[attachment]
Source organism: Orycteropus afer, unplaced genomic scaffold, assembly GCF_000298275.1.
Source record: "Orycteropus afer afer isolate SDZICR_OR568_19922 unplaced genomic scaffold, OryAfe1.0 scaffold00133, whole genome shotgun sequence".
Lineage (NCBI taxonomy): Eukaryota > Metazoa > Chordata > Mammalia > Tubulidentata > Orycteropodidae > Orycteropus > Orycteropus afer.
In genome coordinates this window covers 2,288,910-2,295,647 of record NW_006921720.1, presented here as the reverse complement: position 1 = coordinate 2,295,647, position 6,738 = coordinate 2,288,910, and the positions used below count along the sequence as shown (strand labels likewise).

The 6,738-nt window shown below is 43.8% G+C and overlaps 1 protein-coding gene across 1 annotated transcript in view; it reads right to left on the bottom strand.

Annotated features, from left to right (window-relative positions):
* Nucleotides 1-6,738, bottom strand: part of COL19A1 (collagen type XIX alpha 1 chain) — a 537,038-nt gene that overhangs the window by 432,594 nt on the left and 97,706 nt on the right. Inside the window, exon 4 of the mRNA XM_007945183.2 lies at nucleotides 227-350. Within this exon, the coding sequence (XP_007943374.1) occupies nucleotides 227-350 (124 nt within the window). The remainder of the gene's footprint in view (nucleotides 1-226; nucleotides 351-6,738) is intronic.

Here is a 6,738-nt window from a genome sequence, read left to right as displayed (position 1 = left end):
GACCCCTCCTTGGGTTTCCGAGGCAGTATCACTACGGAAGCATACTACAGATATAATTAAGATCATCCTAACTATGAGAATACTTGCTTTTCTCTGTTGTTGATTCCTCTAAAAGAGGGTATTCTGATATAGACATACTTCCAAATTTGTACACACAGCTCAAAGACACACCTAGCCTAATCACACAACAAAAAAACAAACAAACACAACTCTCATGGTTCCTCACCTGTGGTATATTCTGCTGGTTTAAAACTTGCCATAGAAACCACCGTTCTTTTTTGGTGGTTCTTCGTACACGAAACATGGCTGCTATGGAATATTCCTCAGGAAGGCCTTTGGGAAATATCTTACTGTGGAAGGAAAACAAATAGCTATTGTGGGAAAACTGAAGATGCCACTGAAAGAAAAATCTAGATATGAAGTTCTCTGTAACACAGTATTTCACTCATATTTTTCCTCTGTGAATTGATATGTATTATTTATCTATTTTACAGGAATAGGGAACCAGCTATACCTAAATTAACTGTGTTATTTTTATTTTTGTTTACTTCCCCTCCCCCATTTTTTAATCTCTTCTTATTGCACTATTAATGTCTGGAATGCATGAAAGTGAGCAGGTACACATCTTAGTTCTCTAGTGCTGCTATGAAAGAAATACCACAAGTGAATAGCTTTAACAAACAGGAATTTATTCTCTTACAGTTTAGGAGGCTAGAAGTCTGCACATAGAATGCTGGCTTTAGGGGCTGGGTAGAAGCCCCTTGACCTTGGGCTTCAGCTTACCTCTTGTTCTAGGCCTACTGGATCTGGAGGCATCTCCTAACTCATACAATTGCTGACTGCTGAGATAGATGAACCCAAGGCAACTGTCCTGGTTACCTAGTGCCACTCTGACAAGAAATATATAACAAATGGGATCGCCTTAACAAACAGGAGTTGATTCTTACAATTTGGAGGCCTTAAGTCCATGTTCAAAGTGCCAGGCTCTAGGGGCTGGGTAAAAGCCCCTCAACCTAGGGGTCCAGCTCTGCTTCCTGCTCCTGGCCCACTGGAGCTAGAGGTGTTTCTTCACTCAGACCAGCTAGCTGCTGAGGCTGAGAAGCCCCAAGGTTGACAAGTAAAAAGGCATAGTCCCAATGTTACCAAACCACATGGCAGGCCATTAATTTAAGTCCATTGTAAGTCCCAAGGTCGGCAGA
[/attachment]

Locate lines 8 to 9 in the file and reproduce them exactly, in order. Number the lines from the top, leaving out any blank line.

Here is a 6,738-nt window from a genome sequence, read left to right as displayed (position 1 = left end):
GACCCCTCCTTGGGTTTCCGAGGCAGTATCACTACGGAAGCATACTACAGATATAATTAAGATCATCCTAACTATGAGAATACTTGCTTTTCTCTGTTGTTGATTCCTCTAAAAGAGGGTATTCTGATATAGACATACTTCCAAATTTGTACACACAGCTCAAAGACACACCTAGCCTAATCACACAACAAAAAAACAAACAAACACAACTCTCATGGTTCCTCACCTGTGGTATATTCTGCTGGTTTAAAACTTGCCATAGAAACCACCGTTCTTTTTTGGTGGTTCTTCGTACACGAAACATGGCTGCTATGGAATATTCCTCAGGAAGGCCTTTGGGAAATATCTTACTGTGGAAGGAAAACAAATAGCTATTGTGGGAAAACTGAAGATGCCACTGAAAGAAAAATCTAGATATGAAGTTCTCTGTAACACAGTATTTCACTCATATTTTTCCTCTGTGAATTGATATGTATTATTTATCTATTTTACAGGAATAGGGAACCAGCTATACCTAAATTAACTGTGTTATTTTTATTTTTGTTTACTTCCCCTCCCCCATTTTTTAATCTCTTCTTATTGCACTATTAATGTCTGGAATGCATGAAAGTGAGCAGGTACACATCTTAGTTCTCTAGTGCTGCTATGAAAGAAATACCACAAGTGAATAGCTTTAACAAACAGGAATTTATTCTCTTACAGTTTAGGAGGCTAGAAGTCTGCACATAGAATGCTGGCTTTAGGGGCTGGGTAGAAGCCCCTTGACCTTGGGCTTCAGCTTACCTCTTGTTCTAGGCCTACTGGATCTGGAGGCATCTCCTAACTCATACAATTGCTGACTGCTGAGATAGATGAACCCAAGGCAACTGTCCTGGTTACCTAGTGCCACTCTGACAAGAAATATATAACAAATGGGATCGCCTTAACAAACAGGAGTTGATTCTTACAATTTGGAGGCCTTAAGTCCATGTTCAAAGTGCCAGGCTCTAGGGGCTGGGTAAAAGCCCCTCAACCTAGGGGTCCAGCTCTGCTTCCTGCTCCTGGCCCACTGGAGCTAGAGGTGTTTCTTCACTCAGACCAGCTAGCTGCTGAGGCTGAGAAGCCCCAAGGTTGACAAGTAAAAAGGCATAGTCCCAATGTTACCAAACCACATGGCAGGCCATTAATTTAAGTCCATTGTAAGTCCCAAGGTCGGCAGA